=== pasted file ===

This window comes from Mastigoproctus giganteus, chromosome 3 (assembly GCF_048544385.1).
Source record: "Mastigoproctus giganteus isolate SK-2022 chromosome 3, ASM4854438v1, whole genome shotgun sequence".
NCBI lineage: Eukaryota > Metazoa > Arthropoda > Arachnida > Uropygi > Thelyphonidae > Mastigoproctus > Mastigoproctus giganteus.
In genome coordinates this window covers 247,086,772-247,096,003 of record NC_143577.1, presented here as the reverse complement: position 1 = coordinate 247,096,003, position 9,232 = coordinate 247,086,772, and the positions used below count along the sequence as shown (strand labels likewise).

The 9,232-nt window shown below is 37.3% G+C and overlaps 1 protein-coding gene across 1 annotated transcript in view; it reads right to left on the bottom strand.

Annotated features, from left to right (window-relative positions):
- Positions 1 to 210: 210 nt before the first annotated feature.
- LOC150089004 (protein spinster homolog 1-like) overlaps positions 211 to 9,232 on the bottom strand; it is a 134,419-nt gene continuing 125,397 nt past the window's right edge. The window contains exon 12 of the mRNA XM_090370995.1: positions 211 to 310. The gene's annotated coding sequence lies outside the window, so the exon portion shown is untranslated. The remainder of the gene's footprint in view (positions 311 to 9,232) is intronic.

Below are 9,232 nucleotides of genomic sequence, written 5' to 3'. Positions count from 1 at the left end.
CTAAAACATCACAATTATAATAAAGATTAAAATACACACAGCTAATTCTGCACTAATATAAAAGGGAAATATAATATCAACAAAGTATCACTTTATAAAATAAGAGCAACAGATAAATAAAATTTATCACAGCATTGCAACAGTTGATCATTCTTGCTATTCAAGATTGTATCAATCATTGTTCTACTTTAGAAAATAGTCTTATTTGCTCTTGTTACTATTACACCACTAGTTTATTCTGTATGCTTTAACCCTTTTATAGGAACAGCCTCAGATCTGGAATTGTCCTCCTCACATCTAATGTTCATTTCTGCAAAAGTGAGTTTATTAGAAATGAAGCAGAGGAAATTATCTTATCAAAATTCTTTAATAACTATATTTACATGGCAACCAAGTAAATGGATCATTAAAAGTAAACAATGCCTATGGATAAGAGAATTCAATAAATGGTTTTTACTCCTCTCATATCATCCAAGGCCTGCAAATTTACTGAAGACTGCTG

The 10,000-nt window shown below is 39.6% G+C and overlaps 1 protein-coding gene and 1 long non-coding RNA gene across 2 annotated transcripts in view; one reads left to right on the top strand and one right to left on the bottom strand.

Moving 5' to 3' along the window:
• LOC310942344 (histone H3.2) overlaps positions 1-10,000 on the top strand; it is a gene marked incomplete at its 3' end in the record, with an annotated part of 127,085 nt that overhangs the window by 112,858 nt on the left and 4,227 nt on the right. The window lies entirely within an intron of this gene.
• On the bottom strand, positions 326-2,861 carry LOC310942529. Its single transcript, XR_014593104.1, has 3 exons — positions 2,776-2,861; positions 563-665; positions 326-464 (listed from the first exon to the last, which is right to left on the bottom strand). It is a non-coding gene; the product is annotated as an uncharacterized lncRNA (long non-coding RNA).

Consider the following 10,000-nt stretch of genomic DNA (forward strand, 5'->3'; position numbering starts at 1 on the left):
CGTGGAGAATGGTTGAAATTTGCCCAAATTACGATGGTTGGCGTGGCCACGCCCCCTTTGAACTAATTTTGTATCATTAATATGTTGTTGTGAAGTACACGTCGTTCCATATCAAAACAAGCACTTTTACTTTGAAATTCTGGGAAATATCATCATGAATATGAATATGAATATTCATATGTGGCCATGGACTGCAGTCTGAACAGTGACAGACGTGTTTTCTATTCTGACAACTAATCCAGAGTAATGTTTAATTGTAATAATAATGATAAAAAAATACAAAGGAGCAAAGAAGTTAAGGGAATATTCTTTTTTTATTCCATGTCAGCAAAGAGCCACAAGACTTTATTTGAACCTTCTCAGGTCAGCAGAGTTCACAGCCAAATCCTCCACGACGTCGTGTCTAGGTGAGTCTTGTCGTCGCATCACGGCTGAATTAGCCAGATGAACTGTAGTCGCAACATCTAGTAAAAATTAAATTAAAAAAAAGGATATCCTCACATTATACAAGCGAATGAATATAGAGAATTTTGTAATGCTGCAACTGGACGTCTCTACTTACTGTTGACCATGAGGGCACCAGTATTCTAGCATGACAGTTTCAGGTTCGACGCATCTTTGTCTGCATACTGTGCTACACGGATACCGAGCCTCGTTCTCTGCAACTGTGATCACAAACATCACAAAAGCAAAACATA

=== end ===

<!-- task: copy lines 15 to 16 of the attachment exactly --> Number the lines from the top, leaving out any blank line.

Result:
Consider the following 10,000-nt stretch of genomic DNA (forward strand, 5'->3'; position numbering starts at 1 on the left):
CGTGGAGAATGGTTGAAATTTGCCCAAATTACGATGGTTGGCGTGGCCACGCCCCCTTTGAACTAATTTTGTATCATTAATATGTTGTTGTGAAGTACACGTCGTTCCATATCAAAACAAGCACTTTTACTTTGAAATTCTGGGAAATATCATCATGAATATGAATATGAATATTCATATGTGGCCATGGACTGCAGTCTGAACAGTGACAGACGTGTTTTCTATTCTGACAACTAATCCAGAGTAATGTTTAATTGTAATAATAATGATAAAAAAATACAAAGGAGCAAAGAAGTTAAGGGAATATTCTTTTTTTATTCCATGTCAGCAAAGAGCCACAAGACTTTATTTGAACCTTCTCAGGTCAGCAGAGTTCACAGCCAAATCCTCCACGACGTCGTGTCTAGGTGAGTCTTGTCGTCGCATCACGGCTGAATTAGCCAGATGAACTGTAGTCGCAACATCTAGTAAAAATTAAATTAAAAAAAAGGATATCCTCACATTATACAAGCGAATGAATATAGAGAATTTTGTAATGCTGCAACTGGACGTCTCTACTTACTGTTGACCATGAGGGCACCAGTATTCTAGCATGACAGTTTCAGGTTCGACGCATCTTTGTCTGCATACTGTGCTACACGGATACCGAGCCTCGTTCTCTGCAACTGTGATCACAAACATCACAAAAGCAAAACATA